Owner of Senior Helpers Boston and South Shore, Mark Friedman, Featured in CareAcademy Article
While home care continues to face staffing challenges, the demand for home care is on the rise. With an aging generation of baby boomers, the home care industry’s historic low wages, and the burnout that often comes with providing care, the struggle to find quality and long-term staff is rising alongside the demand.
We spoke with several home care executives about the future outlook of home care, the trends they’re noticing, and what they believe agencies need to prepare for to remain competitive. We’ve included their responses at the end of this blog. But first, let’s look at eight trends in home care.
1. Franchising of Home Care
In an unpredictable economy, individuals may be considering new career trajectories that prioritize community, security, and personal satisfaction — which home care can provide, especially with 10,000 baby boomers turning 65 each year.
With COVID-19-related operational challenges, those looking to open home care facilities will be in the market for experienced guides, which a franchise model can offer. Going into an industry with a roadmap for success will feel safer and more appealing than building a model independently — and potentially even more so for those looking to make a career change in the wake of the pandemic.
Franchise growth won’t be solely attributable to new owners in the market; we expect to see independent-to-franchise conversions, as well. In addition, due in part to the challenges of navigating Paycheck Protection Program loans and COVID-19, owners will start to look toward franchising their care homes to ease the burden of figuring out these details on their own.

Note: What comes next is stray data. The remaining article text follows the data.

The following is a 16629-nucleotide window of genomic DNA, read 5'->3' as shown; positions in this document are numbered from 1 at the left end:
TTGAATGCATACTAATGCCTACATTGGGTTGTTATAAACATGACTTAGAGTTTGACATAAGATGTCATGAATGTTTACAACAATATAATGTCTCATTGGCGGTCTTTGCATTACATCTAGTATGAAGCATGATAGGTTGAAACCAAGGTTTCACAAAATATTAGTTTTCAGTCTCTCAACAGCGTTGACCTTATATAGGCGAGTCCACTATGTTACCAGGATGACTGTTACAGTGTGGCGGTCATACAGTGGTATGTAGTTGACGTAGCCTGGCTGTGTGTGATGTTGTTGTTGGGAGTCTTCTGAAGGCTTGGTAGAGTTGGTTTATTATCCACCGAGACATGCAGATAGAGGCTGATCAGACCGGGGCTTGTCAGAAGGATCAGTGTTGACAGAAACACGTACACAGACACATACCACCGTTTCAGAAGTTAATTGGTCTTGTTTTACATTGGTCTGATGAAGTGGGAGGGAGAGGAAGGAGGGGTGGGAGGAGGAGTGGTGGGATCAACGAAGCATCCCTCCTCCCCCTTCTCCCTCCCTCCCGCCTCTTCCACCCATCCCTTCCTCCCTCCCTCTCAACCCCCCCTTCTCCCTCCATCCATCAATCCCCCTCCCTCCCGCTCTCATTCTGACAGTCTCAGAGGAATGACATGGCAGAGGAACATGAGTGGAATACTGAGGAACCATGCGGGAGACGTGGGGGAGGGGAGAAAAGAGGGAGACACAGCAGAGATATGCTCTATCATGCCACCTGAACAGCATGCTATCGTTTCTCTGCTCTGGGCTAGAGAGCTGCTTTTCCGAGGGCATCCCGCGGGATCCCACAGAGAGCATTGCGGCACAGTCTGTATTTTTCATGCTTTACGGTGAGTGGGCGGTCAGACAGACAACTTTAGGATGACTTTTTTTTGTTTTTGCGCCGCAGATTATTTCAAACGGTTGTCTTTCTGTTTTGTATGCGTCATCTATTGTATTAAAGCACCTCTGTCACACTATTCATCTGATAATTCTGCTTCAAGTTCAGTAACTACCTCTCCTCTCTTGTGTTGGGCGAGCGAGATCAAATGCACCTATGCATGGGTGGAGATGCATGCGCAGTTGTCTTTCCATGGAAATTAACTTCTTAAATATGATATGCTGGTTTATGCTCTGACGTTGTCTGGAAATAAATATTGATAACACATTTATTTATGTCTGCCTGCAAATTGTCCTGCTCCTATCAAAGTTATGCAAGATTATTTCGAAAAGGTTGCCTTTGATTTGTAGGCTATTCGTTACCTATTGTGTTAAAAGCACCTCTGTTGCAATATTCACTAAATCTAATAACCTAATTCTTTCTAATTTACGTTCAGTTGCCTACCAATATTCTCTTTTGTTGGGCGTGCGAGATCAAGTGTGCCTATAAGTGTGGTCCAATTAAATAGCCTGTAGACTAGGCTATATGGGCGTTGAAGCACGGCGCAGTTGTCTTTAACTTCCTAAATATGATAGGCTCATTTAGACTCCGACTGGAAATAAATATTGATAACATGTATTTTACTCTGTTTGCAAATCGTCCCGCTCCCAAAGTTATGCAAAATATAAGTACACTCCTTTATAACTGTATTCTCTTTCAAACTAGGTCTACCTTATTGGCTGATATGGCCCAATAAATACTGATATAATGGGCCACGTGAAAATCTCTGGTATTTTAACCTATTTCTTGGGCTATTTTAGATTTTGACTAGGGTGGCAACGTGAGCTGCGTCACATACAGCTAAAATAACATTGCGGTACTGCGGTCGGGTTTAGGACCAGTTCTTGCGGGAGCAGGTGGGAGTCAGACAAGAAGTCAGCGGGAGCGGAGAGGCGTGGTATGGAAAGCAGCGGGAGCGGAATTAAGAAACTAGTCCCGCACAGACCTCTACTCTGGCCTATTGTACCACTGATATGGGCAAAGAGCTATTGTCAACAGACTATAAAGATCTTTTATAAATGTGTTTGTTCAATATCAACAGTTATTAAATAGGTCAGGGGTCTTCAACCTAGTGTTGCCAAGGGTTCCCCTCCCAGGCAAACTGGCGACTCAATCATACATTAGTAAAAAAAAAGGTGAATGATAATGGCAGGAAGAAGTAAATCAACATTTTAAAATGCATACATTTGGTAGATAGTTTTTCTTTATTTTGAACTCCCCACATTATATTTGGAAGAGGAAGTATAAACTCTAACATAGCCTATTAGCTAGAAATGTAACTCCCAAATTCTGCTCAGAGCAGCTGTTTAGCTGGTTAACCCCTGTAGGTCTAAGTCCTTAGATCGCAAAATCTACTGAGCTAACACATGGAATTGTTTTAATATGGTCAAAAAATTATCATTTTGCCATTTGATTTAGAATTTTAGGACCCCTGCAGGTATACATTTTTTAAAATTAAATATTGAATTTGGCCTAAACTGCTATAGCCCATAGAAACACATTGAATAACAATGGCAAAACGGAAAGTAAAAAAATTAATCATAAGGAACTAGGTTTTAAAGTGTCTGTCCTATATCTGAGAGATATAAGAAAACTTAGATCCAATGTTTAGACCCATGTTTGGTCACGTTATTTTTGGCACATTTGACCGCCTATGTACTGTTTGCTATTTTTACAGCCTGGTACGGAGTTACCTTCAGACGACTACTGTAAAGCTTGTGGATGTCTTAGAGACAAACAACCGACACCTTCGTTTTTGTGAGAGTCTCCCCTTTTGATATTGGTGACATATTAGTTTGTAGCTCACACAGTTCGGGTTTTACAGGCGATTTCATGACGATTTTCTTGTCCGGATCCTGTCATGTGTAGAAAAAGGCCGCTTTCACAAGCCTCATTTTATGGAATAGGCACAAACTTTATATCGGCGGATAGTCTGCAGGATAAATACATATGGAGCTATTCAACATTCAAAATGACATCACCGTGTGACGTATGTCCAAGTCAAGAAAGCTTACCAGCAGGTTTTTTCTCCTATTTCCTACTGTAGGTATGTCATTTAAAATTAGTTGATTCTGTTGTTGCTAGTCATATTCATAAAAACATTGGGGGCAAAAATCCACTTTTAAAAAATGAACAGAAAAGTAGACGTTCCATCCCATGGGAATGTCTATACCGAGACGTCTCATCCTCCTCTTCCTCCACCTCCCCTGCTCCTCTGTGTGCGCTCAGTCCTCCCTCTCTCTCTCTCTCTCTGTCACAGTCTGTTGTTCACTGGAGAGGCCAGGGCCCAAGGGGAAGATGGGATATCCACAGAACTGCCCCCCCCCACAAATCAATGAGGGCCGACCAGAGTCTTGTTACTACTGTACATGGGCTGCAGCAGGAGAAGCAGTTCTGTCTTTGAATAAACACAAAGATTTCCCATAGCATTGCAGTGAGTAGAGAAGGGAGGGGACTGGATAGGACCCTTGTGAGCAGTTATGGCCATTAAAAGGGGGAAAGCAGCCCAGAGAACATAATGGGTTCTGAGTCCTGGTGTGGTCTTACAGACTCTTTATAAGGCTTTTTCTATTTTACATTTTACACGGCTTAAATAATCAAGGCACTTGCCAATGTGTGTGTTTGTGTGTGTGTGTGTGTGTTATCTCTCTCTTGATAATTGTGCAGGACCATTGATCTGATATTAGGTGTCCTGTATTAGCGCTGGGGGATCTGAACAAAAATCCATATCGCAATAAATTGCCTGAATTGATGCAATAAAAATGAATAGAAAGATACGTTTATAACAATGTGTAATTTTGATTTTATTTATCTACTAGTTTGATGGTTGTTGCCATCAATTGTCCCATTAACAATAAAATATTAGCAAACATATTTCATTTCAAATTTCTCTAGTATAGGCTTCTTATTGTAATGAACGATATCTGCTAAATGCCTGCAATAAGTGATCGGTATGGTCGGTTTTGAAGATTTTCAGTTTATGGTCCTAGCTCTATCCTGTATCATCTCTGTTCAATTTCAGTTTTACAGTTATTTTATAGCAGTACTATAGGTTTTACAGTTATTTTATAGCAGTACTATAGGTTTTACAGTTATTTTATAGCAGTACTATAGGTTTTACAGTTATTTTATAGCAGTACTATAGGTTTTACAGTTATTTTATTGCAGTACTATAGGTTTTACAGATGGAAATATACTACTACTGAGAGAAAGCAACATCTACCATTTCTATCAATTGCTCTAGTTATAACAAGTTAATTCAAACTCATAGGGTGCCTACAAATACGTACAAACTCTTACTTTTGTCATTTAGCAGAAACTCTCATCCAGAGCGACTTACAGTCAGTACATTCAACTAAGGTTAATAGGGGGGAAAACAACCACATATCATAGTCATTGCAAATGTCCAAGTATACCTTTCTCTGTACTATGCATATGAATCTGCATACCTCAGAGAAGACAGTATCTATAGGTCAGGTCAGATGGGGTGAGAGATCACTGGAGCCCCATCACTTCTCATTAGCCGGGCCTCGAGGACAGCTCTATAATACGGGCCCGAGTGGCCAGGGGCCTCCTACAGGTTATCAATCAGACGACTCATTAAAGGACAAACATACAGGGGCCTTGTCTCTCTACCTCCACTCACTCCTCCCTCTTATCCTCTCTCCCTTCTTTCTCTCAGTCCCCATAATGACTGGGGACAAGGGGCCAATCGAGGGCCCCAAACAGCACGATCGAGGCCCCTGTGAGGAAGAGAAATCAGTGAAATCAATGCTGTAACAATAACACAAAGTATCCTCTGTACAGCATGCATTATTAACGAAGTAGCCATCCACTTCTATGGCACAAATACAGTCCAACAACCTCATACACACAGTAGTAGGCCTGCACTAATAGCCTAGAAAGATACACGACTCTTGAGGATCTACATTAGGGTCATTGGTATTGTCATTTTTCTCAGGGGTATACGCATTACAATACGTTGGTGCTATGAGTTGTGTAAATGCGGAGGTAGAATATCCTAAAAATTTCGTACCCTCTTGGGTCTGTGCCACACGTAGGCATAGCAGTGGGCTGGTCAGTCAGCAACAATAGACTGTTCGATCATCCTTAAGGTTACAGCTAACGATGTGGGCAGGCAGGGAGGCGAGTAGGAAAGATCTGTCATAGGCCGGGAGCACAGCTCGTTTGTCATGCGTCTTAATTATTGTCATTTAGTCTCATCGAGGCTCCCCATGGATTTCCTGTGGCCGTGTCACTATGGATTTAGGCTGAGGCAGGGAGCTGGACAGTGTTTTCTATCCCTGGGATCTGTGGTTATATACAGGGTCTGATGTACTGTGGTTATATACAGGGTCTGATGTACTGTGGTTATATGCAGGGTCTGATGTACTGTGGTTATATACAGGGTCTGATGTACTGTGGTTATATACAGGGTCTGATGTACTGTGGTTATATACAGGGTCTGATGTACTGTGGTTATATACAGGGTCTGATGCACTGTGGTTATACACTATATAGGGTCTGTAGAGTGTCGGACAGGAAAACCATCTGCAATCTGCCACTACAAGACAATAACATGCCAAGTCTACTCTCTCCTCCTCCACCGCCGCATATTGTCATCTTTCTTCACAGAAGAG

2. Caregiver Shortage Continues to Surge Against a Rising Demand
The average pay of home care workers lands between $9 to $12 per hour, which isn’t much considering the cost of living in the United States. Caregiver shortages are surging, but low wages aren’t drawing many people to the profession to mitigate the issue.
Given the intimate nature of their jobs and constant exposure to multiple people, the coronavirus pandemic has highlighted just how critical home caregivers are and how risky the job can be. President Biden has recently laid out plans to increase the minimum wage to $15, almost double what it is currently in some states, which will force many agency operators to pay their workers significantly more.
3. Tech to Ease Rising Caregiver Demands
While no one appears to believe technology will replace human caregivers, technology such as apps, digital tools, and artificial intelligence is expected to significantly ease the demands placed on those in the profession. Mark H. Friedman of Senior Helpers Boston and South Shore says that technology could help caregivers in several capacities, such as remote monitoring, capturing vitals, medication reminders, and abnormality alerts.
With technology possibly easing the workload of caregivers, care agencies may be able to afford enough staff to meet the rising staffing demands of the industry.